On February 10, 1942, representatives from 100 student organizations, three devoted religious leaders – Rabbi Cronbach, Professor at the Hebrew Institute of Cincinnati, Dr. James Gillis, editor of The Catholic World, Dr. Charles C. Morrison, editor of the Christian Century – President Wells and Dr. Frank Beck (below shown left to right) gathered on the proposed site of the new chapel to plant three trees representative of each of their faiths. Those present for the dedication joined in unison:
Planted in a Triangle, may these trees ever symbolize to us the harmony and unity that should dwell among us, and, above all the divisions, of our imperfect society, assert the Brotherhood of man.
Over the course of the following years, trees symbolizing the other religions of the world joined the initial three, including Christian Science and the “Religions of the Orient.”
A Symbol of Religious Unity
Within the Chapel sacristy are housed the holy symbols and scriptures of all the world’s religions including a rare copy of the Koran hand-painted in gold; the book of Genesis written in Hebrew and printed from wood-cuts in Rome in 1578; The Dahamapada, the Canonical Scriptures of Buddhism; a Torah; and a Bible.
In the words of Frank Beck, the chapel
…does not aim to resolve religious differences, or to seek religious compromise, or to reduce faiths to the lowest common denominator. On the other hand it holds a sensitive regard to the rights of varying religious opinions and seeks to encourage respect for the ethical and religious values of each of the historic faiths represented in the student body and faculty.
The Chapel would, however, represent a sense of unity in this rich diversity. It will not become a chapel of a universal religion but a chapel that recognizes the claims of all religions – a chapel that avows that ‘light is good in whatever lamp it burns.’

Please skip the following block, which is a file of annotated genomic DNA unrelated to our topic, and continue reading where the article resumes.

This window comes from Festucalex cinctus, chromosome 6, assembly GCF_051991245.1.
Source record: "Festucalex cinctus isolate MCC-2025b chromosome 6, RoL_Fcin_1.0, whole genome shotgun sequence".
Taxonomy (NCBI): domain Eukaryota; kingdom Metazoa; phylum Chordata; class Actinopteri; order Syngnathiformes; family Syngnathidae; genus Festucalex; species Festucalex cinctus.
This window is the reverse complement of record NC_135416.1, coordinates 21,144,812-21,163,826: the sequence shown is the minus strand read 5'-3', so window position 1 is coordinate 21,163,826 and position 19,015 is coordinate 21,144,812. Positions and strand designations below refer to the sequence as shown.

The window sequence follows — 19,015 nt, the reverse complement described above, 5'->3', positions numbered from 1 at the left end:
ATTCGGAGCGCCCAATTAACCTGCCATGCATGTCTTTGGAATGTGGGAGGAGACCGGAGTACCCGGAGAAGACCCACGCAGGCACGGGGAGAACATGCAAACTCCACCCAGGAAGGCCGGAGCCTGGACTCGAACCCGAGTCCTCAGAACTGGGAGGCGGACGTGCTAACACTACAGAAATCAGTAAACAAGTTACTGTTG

It strives to unify by contending that all differences of religion are subordinated to a higher and more comprehensive agreement: that truths high enough are sure to meet. It strives to establish that all true religions seek sufficient depth and universal outlook to rise above all differences; and that with the oneness of mankind as the central problem of the age, we come nearer to God as we come nearer together.
Thus, the Chapel will not become the chapel of a common creed, but the chapel of a common quest, granting free and full expression to each faith represented on the campus, with each faith enriching others by the differences of faith and function.
Today, the Chapel continues to serve as the home for those of all faiths, with services held representing the Christian (Catholic and Protestant), Jewish, Buddhist, Confucian, Hindu, Muslim, Shinto, Sikh, Zoroastrian, Taoist, Coptic and Baha’i faiths. In addition to symbolizing a higher search for religious tolerance and unity on campus, annually the Chapel witnesses the exchange of numerous engagement and wedding vows, christenings, memorial services, devotional services, organ recitals and simply as a quiet place of self-meditation amidst the bustle of campus life.